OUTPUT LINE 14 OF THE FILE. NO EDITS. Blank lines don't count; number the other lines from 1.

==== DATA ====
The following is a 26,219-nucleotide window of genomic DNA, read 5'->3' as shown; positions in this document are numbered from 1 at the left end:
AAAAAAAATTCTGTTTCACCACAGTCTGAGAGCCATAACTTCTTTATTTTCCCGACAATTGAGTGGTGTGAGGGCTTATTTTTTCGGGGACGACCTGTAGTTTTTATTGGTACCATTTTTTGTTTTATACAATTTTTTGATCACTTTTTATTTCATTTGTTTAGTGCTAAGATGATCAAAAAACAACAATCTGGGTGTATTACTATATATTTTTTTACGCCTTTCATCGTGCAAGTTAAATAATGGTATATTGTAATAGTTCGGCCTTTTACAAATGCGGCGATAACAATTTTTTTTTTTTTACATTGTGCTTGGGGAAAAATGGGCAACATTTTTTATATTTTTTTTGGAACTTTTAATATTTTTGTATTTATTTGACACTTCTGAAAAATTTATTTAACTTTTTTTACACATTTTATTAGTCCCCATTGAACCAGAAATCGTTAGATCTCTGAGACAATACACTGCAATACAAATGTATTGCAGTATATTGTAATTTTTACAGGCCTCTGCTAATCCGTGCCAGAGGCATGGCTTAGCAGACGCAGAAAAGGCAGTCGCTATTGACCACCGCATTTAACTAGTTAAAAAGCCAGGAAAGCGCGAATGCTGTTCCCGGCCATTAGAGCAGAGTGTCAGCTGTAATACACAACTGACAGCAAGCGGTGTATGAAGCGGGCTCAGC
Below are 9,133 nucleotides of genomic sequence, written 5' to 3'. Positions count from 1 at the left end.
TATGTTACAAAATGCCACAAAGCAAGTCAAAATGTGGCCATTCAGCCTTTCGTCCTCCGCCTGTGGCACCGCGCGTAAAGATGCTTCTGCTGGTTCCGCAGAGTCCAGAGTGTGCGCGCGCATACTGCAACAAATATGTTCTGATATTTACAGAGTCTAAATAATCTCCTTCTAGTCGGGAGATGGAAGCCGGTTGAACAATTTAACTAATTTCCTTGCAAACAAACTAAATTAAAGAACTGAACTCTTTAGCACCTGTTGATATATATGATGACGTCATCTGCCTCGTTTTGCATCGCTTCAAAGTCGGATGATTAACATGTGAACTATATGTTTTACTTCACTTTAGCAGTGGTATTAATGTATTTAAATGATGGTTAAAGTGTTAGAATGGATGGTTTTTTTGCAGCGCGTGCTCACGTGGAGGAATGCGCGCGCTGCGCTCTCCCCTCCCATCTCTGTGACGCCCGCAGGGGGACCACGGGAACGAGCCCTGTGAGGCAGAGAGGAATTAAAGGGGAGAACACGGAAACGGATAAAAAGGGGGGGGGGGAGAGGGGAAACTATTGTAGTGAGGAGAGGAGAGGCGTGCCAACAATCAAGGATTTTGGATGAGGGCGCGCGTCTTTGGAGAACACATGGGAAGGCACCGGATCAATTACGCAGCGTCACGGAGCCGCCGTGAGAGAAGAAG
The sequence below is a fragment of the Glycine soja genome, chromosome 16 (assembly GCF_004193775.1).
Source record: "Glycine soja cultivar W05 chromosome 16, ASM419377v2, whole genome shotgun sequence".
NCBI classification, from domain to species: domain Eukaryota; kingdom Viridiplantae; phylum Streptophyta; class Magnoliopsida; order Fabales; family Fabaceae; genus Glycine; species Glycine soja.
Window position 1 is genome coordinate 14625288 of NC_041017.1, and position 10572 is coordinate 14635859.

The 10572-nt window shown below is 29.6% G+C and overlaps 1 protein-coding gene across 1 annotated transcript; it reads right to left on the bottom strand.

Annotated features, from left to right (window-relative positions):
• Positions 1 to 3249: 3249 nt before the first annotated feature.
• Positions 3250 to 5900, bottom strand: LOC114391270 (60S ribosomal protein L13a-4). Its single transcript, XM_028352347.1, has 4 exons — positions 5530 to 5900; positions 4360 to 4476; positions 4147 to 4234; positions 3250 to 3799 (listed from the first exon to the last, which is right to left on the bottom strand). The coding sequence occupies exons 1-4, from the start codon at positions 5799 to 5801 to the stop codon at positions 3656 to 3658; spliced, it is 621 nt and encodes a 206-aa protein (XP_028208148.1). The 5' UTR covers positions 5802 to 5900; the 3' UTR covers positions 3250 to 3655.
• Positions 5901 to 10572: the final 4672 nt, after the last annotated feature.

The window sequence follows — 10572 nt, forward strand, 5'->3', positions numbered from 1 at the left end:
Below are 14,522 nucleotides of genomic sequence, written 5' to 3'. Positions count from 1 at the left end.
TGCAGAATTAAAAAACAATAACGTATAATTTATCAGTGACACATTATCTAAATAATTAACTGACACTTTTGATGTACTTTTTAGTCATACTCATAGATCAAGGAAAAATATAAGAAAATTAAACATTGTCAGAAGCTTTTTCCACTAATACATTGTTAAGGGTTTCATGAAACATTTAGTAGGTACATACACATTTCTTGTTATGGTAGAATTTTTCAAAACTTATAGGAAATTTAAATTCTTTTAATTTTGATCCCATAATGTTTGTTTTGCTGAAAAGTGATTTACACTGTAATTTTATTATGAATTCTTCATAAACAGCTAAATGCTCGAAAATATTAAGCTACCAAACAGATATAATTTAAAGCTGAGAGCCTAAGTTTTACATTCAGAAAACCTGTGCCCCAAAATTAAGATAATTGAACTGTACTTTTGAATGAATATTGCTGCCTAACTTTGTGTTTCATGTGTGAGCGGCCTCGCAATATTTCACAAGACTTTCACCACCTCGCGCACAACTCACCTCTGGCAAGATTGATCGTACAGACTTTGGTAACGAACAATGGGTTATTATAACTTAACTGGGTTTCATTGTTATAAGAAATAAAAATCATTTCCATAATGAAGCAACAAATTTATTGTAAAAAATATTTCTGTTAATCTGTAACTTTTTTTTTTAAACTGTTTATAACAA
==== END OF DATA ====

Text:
The window sequence follows — 10572 nt, forward strand, 5'->3', positions numbered from 1 at the left end: